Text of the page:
A market-driven strategy is the planning and deployment of business resources to achieve a central set of objectives through a continuously changing set of circumstances. It is customer focused and organizational wide with every level of the organization having its business unit strategy nested within the larger corporate strategy. Finally, it is concise, clear and complete and must be communicated to everyone in the organization.
Every organizational decision made must affirmatively answer one question, “will this action move our organization closer to our objectives?” If the strategy is fuzzy or ill defined it makes it very difficult for managers to properly answer the above question.
In the case below, Dell drifted away from their original strategy with a foray into retail outlets and notebook computers leaving Dell managers in disarray. They didn’t understand, nor did they have the skills to execute the two new strategic directions.
When Michael Dell founded his company in 1984 he had a clear strategy of selling his computers directly to sophisticated customers bypassing the retail outlets and their high mark-ups. Initially, Dell targeted the high-end segment with ads in trade magazines inducing purchase with low prices. Then, to keep ahead of the clones and their low price matching strategies, Dell moved to a strategy of building computers to order. This kept inventories low and resulted in minimal financing costs which in turn enabled Dell to invest in geographic growth. Throughout the late 1980’s and early 90’s Dell became the master of direct marketing.
By 1993, however, Dell had lost its way. The company departed from its core strategy and started selling computers through retailers. At the same time they also entered the notebook market. A company with a great relationship with its end customers was suddenly trading strengths for weaknesses in an effort to find more growth. But growth at what price?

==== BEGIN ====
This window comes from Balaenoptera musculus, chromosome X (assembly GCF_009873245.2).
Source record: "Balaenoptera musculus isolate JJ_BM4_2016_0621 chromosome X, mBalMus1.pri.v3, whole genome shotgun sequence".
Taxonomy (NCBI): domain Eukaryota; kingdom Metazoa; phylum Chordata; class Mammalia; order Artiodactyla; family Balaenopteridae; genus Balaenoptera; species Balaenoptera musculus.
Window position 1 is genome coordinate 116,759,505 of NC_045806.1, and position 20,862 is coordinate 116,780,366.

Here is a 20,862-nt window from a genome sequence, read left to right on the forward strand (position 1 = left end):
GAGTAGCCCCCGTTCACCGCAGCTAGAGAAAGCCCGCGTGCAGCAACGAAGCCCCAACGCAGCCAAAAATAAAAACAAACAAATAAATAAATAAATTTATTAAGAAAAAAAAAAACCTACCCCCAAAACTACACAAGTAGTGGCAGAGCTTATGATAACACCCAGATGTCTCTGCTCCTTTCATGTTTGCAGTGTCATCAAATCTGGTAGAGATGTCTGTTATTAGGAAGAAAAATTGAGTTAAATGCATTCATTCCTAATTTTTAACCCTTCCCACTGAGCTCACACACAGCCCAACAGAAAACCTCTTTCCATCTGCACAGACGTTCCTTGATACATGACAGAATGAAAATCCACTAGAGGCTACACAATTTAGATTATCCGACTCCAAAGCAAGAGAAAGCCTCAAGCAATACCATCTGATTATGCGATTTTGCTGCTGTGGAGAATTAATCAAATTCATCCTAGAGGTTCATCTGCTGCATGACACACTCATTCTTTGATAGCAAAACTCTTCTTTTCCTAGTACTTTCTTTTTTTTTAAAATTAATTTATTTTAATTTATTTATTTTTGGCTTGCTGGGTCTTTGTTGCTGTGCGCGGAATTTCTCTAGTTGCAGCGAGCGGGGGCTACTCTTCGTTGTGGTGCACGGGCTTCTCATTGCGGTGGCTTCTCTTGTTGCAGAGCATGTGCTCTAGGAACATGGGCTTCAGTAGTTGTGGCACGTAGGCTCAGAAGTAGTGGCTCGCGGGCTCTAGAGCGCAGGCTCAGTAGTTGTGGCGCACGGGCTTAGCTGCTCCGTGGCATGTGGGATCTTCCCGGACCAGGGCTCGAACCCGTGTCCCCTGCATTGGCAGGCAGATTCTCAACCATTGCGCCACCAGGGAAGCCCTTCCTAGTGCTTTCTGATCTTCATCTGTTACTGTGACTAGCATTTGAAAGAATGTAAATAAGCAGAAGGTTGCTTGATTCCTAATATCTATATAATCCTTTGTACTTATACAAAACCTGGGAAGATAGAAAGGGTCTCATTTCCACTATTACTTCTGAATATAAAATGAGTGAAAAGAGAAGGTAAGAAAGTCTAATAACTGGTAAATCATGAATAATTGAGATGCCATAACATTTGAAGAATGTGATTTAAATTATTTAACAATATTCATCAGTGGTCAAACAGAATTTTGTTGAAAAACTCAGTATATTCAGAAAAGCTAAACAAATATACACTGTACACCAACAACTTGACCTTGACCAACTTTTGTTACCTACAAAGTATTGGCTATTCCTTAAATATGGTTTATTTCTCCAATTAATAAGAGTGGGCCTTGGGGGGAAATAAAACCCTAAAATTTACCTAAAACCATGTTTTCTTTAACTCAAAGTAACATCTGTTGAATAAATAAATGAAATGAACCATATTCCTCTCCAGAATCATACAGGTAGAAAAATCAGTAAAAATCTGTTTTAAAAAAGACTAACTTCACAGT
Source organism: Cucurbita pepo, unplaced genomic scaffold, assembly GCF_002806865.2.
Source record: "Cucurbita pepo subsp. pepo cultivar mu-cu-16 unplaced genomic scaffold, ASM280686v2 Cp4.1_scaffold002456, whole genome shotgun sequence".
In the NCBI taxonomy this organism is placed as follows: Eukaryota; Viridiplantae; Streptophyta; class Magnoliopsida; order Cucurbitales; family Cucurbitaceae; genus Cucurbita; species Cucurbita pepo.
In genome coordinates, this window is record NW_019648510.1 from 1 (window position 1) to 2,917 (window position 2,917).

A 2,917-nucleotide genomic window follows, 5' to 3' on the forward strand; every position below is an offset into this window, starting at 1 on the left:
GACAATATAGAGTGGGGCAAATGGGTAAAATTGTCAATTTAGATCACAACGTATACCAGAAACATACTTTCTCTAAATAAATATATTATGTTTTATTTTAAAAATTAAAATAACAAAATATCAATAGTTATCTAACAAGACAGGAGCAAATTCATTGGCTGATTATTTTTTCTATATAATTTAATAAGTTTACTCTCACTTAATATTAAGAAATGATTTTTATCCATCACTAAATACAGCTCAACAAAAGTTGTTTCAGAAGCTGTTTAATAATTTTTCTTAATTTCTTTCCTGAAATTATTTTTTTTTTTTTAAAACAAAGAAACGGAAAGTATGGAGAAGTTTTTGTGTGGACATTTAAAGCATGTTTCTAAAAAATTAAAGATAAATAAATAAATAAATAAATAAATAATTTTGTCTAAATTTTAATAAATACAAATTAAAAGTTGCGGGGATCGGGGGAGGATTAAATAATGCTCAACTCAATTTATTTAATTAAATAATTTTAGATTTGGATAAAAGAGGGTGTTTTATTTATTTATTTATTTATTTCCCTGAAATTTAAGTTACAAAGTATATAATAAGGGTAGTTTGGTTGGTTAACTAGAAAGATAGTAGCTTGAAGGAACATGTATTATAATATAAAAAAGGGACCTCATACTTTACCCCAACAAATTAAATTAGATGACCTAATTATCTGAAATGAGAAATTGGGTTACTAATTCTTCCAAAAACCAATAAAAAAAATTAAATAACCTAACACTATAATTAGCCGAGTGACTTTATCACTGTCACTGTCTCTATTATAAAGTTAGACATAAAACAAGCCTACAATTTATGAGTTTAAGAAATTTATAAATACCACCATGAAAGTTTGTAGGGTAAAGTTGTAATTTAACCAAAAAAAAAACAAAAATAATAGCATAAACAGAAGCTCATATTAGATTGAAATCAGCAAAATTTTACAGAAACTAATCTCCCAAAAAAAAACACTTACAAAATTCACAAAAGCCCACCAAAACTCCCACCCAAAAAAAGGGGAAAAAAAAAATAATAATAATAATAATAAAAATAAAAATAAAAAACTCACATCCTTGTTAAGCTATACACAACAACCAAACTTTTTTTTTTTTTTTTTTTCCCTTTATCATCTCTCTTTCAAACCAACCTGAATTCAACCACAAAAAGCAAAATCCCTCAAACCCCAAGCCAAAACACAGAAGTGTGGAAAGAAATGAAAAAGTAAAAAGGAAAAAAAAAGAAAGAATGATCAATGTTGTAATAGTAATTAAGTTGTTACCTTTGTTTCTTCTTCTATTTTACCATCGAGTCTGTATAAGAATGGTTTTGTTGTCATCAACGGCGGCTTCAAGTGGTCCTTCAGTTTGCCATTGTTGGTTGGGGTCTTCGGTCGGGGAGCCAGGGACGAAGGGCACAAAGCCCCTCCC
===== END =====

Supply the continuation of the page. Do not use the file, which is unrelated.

Firstly, Dell had no experience in managing retail relationships. Secondly, Dell, a master of manufacturing, was offering notebook computers from a third party supplier. In both cases Dell was allowing a third party to come between them and their customers and in both cases it was a disaster. The combination of high service costs for poor quality notebook computers and weak control systems with retailers amounted to a 36 million dollar loss in 1993.
Michael Dell recognized his errors quickly and redirected his strategy. Dell withdrew from the retail outlets and refocused efforts on direct sales using telephone and fax sales and later, the Internet. At the same time, Dell abandoned the notebook market for nine months until they could fix their manufacturing problems and offer their customers a competitive product.
By 1995, Dell was the fifth largest seller of Personal Computers. In 2001 Dell surpassed Compaq to become the largest PC manufacturer and is by far the most profitable computer maker today selling in over 130 countries.
One doesn’t always get it right and mistakes are made but the person who thinks strategically will always prevail for “wisdom prevails over strength and knowledge over brute force.” For business “wars are won by skillful strategy and victory is the fruit of long planning.”